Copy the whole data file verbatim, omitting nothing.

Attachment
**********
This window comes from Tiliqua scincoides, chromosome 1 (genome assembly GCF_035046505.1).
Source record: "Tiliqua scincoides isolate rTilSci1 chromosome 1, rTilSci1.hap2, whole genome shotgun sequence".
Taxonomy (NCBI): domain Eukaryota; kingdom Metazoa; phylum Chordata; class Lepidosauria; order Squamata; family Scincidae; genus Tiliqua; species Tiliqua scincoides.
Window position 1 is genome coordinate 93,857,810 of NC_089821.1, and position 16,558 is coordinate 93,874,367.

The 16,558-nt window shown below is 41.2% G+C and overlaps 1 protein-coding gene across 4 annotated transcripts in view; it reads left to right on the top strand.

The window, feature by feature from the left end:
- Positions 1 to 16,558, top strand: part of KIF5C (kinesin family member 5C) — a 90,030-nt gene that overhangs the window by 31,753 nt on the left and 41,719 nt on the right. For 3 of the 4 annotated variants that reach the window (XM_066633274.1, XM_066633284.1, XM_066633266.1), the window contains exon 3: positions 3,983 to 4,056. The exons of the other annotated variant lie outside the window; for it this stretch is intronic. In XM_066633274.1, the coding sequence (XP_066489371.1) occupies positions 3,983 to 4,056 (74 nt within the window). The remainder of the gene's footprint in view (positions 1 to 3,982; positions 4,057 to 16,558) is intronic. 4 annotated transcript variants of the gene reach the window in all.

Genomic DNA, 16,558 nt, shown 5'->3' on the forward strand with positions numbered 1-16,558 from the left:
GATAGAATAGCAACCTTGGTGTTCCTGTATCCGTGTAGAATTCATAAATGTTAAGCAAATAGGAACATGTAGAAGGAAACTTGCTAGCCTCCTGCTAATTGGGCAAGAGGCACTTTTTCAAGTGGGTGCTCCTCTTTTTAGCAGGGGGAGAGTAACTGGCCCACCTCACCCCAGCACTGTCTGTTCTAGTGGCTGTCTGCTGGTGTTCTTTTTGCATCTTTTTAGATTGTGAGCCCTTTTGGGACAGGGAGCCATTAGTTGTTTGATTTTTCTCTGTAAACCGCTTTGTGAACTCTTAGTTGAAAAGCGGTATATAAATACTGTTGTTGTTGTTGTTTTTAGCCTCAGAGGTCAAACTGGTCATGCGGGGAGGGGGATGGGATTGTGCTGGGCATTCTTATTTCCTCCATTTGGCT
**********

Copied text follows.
This window comes from Tiliqua scincoides, chromosome 1 (genome assembly GCF_035046505.1).
Source record: "Tiliqua scincoides isolate rTilSci1 chromosome 1, rTilSci1.hap2, whole genome shotgun sequence".
Taxonomy (NCBI): domain Eukaryota; kingdom Metazoa; phylum Chordata; class Lepidosauria; order Squamata; family Scincidae; genus Tiliqua; species Tiliqua scincoides.
Window position 1 is genome coordinate 93,857,810 of NC_089821.1, and position 16,558 is coordinate 93,874,367.

The 16,558-nt window shown below is 41.2% G+C and overlaps 1 protein-coding gene across 4 annotated transcripts in view; it reads left to right on the top strand.

The window, feature by feature from the left end:
- Positions 1 to 16,558, top strand: part of KIF5C (kinesin family member 5C) — a 90,030-nt gene that overhangs the window by 31,753 nt on the left and 41,719 nt on the right. For 3 of the 4 annotated variants that reach the window (XM_066633274.1, XM_066633284.1, XM_066633266.1), the window contains exon 3: positions 3,983 to 4,056. The exons of the other annotated variant lie outside the window; for it this stretch is intronic. In XM_066633274.1, the coding sequence (XP_066489371.1) occupies positions 3,983 to 4,056 (74 nt within the window). The remainder of the gene's footprint in view (positions 1 to 3,982; positions 4,057 to 16,558) is intronic. 4 annotated transcript variants of the gene reach the window in all.

Genomic DNA, 16,558 nt, shown 5'->3' on the forward strand with positions numbered 1-16,558 from the left:
GATAGAATAGCAACCTTGGTGTTCCTGTATCCGTGTAGAATTCATAAATGTTAAGCAAATAGGAACATGTAGAAGGAAACTTGCTAGCCTCCTGCTAATTGGGCAAGAGGCACTTTTTCAAGTGGGTGCTCCTCTTTTTAGCAGGGGGAGAGTAACTGGCCCACCTCACCCCAGCACTGTCTGTTCTAGTGGCTGTCTGCTGGTGTTCTTTTTGCATCTTTTTAGATTGTGAGCCCTTTTGGGACAGGGAGCCATTAGTTGTTTGATTTTTCTCTGTAAACCGCTTTGTGAACTCTTAGTTGAAAAGCGGTATATAAATACTGTTGTTGTTGTTGTTTTTAGCCTCAGAGGTCAAACTGGTCATGCGGGGAGGGGGATGGGATTGTGCTGGGCATTCTTATTTCCTCCATTTGGCT